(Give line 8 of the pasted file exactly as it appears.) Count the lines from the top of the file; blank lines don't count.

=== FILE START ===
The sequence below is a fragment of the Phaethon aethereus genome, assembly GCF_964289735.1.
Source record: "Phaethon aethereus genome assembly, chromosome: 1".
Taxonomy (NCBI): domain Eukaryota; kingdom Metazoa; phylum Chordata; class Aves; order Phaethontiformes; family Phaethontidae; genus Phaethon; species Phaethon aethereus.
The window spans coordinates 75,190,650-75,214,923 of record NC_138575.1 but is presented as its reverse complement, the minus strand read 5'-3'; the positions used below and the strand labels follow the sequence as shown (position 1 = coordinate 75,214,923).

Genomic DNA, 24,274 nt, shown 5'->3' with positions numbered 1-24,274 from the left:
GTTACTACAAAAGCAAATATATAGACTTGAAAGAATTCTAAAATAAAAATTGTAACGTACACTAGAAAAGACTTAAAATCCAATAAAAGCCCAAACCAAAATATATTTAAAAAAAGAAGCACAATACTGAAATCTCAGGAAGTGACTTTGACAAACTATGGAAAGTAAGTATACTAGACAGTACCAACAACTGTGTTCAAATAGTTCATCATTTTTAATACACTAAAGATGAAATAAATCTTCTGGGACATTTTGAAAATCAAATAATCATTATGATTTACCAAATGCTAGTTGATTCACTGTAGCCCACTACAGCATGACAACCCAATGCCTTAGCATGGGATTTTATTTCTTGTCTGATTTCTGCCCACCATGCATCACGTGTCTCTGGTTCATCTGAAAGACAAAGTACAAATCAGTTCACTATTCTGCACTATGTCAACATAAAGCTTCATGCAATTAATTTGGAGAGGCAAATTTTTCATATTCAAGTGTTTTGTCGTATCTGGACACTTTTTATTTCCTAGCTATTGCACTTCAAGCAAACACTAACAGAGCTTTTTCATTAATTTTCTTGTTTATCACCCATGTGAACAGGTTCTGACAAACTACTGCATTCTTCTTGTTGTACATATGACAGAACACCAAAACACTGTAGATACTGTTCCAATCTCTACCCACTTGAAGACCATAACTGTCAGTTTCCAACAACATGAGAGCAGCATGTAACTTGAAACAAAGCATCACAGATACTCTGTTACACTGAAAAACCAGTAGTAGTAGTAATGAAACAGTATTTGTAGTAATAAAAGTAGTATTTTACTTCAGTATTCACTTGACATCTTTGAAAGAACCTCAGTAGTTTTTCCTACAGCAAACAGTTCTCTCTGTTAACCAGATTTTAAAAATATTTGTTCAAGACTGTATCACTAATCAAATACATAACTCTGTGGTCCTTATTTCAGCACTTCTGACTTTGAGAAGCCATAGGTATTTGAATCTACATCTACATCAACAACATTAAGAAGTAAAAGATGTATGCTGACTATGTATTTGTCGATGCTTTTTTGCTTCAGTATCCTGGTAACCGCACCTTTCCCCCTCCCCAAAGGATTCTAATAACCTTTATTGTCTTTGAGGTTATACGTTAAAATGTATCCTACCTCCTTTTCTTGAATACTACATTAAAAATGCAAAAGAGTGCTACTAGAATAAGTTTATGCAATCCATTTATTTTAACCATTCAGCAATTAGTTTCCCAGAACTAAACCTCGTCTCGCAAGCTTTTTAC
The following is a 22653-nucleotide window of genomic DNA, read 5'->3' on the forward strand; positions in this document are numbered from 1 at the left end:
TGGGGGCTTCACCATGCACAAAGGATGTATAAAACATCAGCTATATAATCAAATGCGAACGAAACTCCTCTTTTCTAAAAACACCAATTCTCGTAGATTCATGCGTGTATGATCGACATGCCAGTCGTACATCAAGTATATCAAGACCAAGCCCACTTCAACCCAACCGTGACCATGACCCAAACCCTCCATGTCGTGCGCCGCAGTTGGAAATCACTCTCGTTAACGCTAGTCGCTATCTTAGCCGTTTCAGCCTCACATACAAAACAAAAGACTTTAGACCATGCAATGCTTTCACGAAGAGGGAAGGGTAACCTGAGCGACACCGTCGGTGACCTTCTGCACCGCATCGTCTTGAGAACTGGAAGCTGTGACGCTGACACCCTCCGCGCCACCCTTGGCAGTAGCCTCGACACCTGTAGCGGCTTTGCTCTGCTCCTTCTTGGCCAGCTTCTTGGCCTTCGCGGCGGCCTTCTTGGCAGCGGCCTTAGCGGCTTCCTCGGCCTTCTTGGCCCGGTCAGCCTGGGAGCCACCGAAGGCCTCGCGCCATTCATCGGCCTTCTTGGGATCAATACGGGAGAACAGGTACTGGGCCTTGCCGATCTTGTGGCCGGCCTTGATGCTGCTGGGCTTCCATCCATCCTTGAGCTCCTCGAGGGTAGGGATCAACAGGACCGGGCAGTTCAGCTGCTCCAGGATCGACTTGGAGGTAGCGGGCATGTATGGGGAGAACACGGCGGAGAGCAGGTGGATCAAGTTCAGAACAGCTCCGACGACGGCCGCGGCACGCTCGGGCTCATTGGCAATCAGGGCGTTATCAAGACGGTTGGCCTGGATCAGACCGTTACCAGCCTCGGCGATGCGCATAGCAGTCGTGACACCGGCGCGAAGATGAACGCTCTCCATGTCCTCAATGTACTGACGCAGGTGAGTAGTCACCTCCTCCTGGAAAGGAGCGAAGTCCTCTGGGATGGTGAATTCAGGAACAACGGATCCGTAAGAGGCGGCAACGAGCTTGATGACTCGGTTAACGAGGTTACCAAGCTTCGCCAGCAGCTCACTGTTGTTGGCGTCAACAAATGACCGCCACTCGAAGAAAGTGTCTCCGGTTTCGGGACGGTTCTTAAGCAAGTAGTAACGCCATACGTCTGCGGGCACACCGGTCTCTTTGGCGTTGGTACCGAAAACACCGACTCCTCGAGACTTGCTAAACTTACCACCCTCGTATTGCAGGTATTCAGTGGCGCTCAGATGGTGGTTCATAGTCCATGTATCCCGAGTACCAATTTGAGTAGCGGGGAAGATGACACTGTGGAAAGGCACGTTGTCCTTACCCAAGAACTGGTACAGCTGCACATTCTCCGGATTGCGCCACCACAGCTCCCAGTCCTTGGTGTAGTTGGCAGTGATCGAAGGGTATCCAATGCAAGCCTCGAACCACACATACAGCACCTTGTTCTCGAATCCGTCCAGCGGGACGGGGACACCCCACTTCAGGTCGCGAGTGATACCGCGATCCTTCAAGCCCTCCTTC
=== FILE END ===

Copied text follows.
TGGGGGCTTCACCATGCACAAAGGATGTATAAAACATCAGCTATATAATCAAATGCGAACGAAACTCCTCTTTTCTAAAAACACCAATTCTCGTAGATTCATGCGTGTATGATCGACATGCCAGTCGTACATCAAGTATATCAAGACCAAGCCCACTTCAACCCAACCGTGACCATGACCCAAACCCTCCATGTCGTGCGCCGCAGTTGGAAATCACTCTCGTTAACGCTAGTCGCTATCTTAGCCGTTTCAGCCTCACATACAAAACAAAAGACTTTAGACCATGCAATGCTTTCACGAAGAGGGAAGGGTAACCTGAGCGACACCGTCGGTGACCTTCTGCACCGCATCGTCTTGAGAACTGGAAGCTGTGACGCTGACACCCTCCGCGCCACCCTTGGCAGTAGCCTCGACACCTGTAGCGGCTTTGCTCTGCTCCTTCTTGGCCAGCTTCTTGGCCTTCGCGGCGGCCTTCTTGGCAGCGGCCTTAGCGGCTTCCTCGGCCTTCTTGGCCCGGTCAGCCTGGGAGCCACCGAAGGCCTCGCGCCATTCATCGGCCTTCTTGGGATCAATACGGGAGAACAGGTACTGGGCCTTGCCGATCTTGTGGCCGGCCTTGATGCTGCTGGGCTTCCATCCATCCTTGAGCTCCTCGAGGGTAGGGATCAACAGGACCGGGCAGTTCAGCTGCTCCAGGATCGACTTGGAGGTAGCGGGCATGTATGGGGAGAACACGGCGGAGAGCAGGTGGATCAAGTTCAGAACAGCTCCGACGACGGCCGCGGCACGCTCGGGCTCATTGGCAATCAGGGCGTTATCAAGACGGTTGGCCTGGATCAGACCGTTACCAGCCTCGGCGATGCGCATAGCAGTCGTGACACCGGCGCGAAGATGAACGCTCTCCATGTCCTCAATGTACTGACGCAGGTGAGTAGTCACCTCCTCCTGGAAAGGAGCGAAGTCCTCTGGGATGGTGAATTCAGGAACAACGGATCCGTAAGAGGCGGCAACGAGCTTGATGACTCGGTTAACGAGGTTACCAAGCTTCGCCAGCAGCTCACTGTTGTTGGCGTCAACAAATGACCGCCACTCGAAGAAAGTGTCTCCGGTTTCGGGACGGTTCTTAAGCAAGTAGTAACGCCATACGTCTGCGGGCACACCGGTCTCTTTGGCGTTGGTACCGAAAACACCGACTCCTCGAGACTTGCTAAACTTACCACCCTCGTATTGCAGGTATTCAGTGGCGCTCAGATGGTGGTTCATAGTCCATGTATCCCGAGTACCAATTTGAGTAGCGGGGAAGATGACACTGTGGAAAGGCACGTTGTCCTTACCCAAGAACTGGTACAGCTGCACATTCTCCGGATTGCGCCACCACAGCTCCCAGTCCTTGGTGTAGTTGGCAGTGATCGAAGGGTATCCAATGCAAGCCTCGAACCACACATACAGCACCTTGTTCTCGAATCCGTCCAGCGGGACGGGGACACCCCACTTCAGGTCGCGAGTGATACCGCGATCCTTCAAGCCCTCCTTC